Michael Mann: This GOP Presidential Candidate 'Understands Less About Science Than the Average Kindergartner'
The Associated Press (AP) asked eight climate and biological scientists to grade (on a 0-100 scale) the comments of top presidential candidates for their scientific accuracy. To eliminate bias, the names of the candidates were removed from their comments, so the scientists were scrutinizing them merely on scientific grounds. The three Democratic candidates scored highly: Hillary Clinton (94 percent), Martin O'Malley (91 percent) and Bernie Sanders (87 percent).
On climate science, Democratic candidates excel, while Republicans trail further behind: https://t.co/7nYoGz4OQq https://t.co/oOdzlSZ5YB— AP Interactive (@AP Interactive)1448373770.0
The Republicans did not fare as well. Jeb Bush was the only GOP candidate to receive a passing score of 64 percent. In dead last, at a mere 6 percent, was Ted Cruz.
"This individual understands less about science [and climate change] than the average kindergartner," Penn State University professor Michael Mann wrote after reading Cruz's statements before the candidates' identities were revealed. "That sort of ignorance would be dangerous in a doorman, let alone a president."
Cruz scored so lowly for his repeated denial of man-made global warming, even going so far as to argue that there has not been any warming, natural or man-made. In August, Cruz told an interviewer, "If you look at satellite data for the last 18 years, there's been zero warming. ... The satellite says it ain't happening." He tried to argue the same thing with Sierra Club President Aaron Mair in a Senate hearing last month.
Cruz has argued against "global warming alarmists" that climate change is "not science, it's religion." Last week at a Texas Public Policy Foundation energy event, Cruz said Obama's climate plan was "the sort of power grab that our founders would have recognized as tyranny.”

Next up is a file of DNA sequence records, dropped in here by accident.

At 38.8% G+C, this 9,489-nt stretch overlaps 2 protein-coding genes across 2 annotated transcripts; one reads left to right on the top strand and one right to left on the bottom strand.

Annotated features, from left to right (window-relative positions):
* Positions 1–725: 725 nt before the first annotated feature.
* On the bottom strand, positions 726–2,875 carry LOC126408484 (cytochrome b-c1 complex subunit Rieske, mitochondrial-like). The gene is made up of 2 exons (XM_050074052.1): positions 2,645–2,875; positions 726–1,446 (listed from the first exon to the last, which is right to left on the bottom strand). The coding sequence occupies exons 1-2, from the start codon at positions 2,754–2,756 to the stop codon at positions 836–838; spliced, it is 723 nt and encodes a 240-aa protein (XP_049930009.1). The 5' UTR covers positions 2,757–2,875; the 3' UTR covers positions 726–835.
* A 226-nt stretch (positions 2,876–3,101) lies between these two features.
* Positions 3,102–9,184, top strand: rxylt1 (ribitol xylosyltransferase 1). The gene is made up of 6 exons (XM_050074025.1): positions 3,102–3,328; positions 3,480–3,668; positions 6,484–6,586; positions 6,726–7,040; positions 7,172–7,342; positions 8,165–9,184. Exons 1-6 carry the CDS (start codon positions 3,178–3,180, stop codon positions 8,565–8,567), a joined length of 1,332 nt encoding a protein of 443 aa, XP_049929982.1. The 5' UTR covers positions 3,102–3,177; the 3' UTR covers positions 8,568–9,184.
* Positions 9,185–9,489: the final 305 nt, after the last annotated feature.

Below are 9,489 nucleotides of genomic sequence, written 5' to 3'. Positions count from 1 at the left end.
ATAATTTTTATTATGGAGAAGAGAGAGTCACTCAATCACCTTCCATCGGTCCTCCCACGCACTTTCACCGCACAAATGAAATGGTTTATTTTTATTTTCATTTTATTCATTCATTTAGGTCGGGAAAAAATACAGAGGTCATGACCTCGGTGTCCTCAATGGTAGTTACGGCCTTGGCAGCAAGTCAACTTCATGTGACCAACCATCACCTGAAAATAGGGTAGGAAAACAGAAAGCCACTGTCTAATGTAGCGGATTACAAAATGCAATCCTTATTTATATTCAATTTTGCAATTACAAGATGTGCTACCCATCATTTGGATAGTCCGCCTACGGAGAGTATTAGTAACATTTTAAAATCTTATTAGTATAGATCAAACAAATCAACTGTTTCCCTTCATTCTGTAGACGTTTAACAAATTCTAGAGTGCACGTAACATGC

The scientists who graded Cruz's comments took issue with his claims. "Florida State University's James Elsner said ground data show every decade has been warmer than the last since the middle of the 20th century and satellite data-based observations 'show continued warming over the past several decades,'" reports the AP. "In fact, federal ground-based data, which scientists said is more reliable than satellites, show that 15 of the 17 years after 1997 have been warmer than 1997 and 2015 is on track to top 2014 as the warmest year on record."
Another notable and vocal denier of basic climate science is Donald Trump. "It could be warming and it's going to start to cool at some point," Trump said in a September radio interview. "And you know in the 1920s people talked about global cooling. I don't know if you know that or not. They thought the Earth was cooling. Now it's global warming. Actually, we've had times where the weather wasn't working out so they changed it to extreme weather and they have all different names, you know, so that it fits the bill."
McCarthy, a former president of the American Association for the Advancement of Science, called Trump's comments "nonsense," while Emmanuel Vincent, a climate scientist at the University of California, Merced, said, "the candidate does not appear to have any commitment to accuracy."
But clearly, the two candidates hold appeal among conservative voters. A Quinnipiac University poll released today shows that Trump is the Republican presidential front-runner in the early-voting state of Iowa, "with 25 percent support among GOP voters likely to participate in Iowa's February 1 caucuses," reported CNN. And Cruz (who has eclipsed Carson) is right behind Trump with 23 percent support—double the backing he had just four weeks ago.
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